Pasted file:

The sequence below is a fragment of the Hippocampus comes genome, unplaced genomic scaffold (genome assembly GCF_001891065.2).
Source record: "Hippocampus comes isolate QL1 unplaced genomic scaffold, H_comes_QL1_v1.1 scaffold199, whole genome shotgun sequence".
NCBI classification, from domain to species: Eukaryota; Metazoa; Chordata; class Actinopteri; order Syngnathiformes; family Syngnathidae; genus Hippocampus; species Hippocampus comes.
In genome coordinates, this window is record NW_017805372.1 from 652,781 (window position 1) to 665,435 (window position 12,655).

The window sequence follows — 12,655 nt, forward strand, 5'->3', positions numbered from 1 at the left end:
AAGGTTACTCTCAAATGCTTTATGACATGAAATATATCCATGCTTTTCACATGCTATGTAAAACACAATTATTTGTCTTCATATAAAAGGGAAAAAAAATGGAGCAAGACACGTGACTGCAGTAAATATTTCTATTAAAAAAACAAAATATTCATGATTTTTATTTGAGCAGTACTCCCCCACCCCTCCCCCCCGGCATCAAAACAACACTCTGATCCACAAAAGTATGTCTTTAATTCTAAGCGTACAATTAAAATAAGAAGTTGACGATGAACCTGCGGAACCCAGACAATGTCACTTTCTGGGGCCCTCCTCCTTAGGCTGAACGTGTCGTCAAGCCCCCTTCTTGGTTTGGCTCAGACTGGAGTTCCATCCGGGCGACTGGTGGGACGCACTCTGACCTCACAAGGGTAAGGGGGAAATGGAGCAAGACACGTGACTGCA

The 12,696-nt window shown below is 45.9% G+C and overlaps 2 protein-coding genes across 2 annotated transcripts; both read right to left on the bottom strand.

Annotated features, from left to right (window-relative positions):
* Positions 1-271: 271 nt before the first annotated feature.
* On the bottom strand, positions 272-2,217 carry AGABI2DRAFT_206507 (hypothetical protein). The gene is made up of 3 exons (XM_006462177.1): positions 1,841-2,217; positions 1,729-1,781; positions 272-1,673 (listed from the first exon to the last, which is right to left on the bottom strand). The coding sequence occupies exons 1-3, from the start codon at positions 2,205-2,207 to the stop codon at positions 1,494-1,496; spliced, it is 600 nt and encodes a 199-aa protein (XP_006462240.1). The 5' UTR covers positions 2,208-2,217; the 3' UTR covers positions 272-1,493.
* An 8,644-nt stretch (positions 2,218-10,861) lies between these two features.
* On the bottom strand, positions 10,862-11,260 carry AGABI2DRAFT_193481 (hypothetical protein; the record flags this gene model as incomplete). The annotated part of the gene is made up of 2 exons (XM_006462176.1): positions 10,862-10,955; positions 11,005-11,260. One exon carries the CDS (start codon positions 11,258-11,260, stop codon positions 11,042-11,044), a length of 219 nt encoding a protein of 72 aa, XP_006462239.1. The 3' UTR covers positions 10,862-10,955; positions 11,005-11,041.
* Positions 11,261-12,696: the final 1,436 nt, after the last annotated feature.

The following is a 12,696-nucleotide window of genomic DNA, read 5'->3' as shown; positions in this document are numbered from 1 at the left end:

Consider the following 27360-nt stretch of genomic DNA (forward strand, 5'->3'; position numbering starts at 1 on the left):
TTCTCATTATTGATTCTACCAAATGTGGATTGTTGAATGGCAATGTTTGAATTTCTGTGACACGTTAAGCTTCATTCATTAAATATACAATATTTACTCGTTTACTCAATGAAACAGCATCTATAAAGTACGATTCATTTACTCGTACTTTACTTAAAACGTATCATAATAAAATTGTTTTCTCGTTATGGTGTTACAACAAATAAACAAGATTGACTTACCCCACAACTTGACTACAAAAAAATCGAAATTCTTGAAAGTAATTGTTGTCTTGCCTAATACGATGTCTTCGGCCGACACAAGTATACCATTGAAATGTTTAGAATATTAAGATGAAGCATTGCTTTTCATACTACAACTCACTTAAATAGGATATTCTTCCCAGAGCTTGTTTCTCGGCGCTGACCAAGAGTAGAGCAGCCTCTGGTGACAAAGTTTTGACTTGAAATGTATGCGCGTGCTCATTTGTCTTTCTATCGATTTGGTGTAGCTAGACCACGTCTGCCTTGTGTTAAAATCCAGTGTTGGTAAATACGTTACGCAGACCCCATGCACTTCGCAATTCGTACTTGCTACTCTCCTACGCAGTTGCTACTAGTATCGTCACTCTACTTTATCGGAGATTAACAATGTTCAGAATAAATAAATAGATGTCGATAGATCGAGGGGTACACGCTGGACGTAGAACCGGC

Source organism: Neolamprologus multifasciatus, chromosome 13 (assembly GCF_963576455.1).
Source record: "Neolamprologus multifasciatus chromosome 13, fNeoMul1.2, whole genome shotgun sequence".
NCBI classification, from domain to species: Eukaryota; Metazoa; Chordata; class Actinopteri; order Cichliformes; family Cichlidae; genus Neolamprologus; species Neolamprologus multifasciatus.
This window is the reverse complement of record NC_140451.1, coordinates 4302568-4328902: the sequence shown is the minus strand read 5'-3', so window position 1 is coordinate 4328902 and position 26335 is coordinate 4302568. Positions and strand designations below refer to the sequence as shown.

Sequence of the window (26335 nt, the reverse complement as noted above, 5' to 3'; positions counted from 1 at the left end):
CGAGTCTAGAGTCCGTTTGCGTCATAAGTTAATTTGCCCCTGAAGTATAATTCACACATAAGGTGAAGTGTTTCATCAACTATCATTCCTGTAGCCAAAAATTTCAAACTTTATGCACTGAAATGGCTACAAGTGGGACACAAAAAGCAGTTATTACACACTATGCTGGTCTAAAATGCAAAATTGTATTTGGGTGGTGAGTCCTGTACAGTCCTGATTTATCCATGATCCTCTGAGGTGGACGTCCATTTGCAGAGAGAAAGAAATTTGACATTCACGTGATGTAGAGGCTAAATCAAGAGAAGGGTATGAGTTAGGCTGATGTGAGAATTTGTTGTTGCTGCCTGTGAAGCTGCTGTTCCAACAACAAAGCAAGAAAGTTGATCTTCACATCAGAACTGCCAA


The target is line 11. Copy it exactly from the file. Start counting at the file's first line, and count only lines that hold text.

* An 8,644-nt stretch (positions 2,218-10,861) lies between these two features.